A few years ago I remember my school district emphasizing the need to use more of a math workshop approach in the elementary classrooms. The school district even invited a math workshop specialist to present on all the different ways to set up groups and organize guided math. Some of the teachers gleaned the information and used parts of the model in their own classroom. The consensus was that some of the guided math approach was better than none at all.

As the years passed the idea of math workshop started to change. Teachers started to change the math instruction block to incorporate small group instruction. Whole group instruction still occurred, just in shorter bursts. The small groups consisted of around 5-6 students and rotated every 10 – 15 minutes. The groups didn’t meet everyday – that’s almost impossible. I remember barely making it through two rotations 2-3 times per week. The organization involved seemed overwhelming, but doable. This workshop model was modified depending on how the teacher organized their math class. After a couple of years the district changed it’s focus to emphasize reading instruction. One small part of the reading instruction is designed for students to share their understanding with others. After hearing about this type of model I decided to merge this type of model within my math classroom.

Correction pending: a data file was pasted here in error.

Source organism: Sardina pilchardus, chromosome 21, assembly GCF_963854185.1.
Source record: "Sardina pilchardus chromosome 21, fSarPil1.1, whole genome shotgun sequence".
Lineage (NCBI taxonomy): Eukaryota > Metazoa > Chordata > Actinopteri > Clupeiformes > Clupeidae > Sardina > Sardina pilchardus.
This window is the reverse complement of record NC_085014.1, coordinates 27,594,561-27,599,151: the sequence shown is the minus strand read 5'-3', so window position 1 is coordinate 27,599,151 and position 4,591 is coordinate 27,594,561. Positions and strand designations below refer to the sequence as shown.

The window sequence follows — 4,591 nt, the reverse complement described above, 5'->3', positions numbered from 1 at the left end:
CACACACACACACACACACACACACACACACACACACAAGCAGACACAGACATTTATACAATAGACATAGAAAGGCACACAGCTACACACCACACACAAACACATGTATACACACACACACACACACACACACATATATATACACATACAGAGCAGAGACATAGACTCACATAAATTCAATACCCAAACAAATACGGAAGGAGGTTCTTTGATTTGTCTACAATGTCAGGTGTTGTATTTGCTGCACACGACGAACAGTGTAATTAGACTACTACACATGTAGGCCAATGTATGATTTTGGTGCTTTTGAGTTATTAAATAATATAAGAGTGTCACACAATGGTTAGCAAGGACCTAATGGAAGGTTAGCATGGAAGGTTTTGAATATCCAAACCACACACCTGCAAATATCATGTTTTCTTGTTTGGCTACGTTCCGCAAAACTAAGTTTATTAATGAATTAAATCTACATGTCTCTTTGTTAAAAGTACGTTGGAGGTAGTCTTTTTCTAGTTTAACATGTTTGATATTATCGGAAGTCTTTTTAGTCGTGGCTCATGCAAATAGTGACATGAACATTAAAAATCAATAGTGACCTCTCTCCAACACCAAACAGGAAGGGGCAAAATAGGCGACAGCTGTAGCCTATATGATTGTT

As the district changed its initiatives my math model also started to change. Instead of fully devoting time to small group math practice, I decided to incorporate a math discussion within the teacher group for a portion of the time. Half of the time in the small group was used to work on direct problems associated with a standard, while the other time was set aside to discuss the math concept in detail. Over time the conversation started to eat up a larger potion of my small group time. This discussion component ended up becoming more formal after I found the conversations started to impact students’ understanding of math. The questions that I asked were often related to vocabulary or about a particular strategy that was used to find a solution. Students were given opportunities to answer the question and ask each other questions in the process. For the most part students were on task, but I’d have to reign in or rephrase responses as needed. I also found myself planning questions to intentionally ask during the small group time. I had to use some type of timer system to rotate groups at the right time. Most of all I felt like students were able to offer their input in a low-risk environment and discuss math while receiving some type of feedback from everyone involved. Also, students were starting to use some of our more formal math conversations in their written explanations. What I’m finding is that I need to be more intentional in creating opportunities for these classroom conversations to happen. They seem to open up additional learning opportunities that were closed off before. I feel as though slowing down the pace and delving deeper into math concepts has brought about this opportunity

Side note: I’ve also used this strategy with a whole-class discussion. Although it’s benefiting students I need to refine the logistics of using this strategy for the entire class. Also, I’ve experimented with Math Talks this year – definitely something that I want to explore a bit more in the next few months.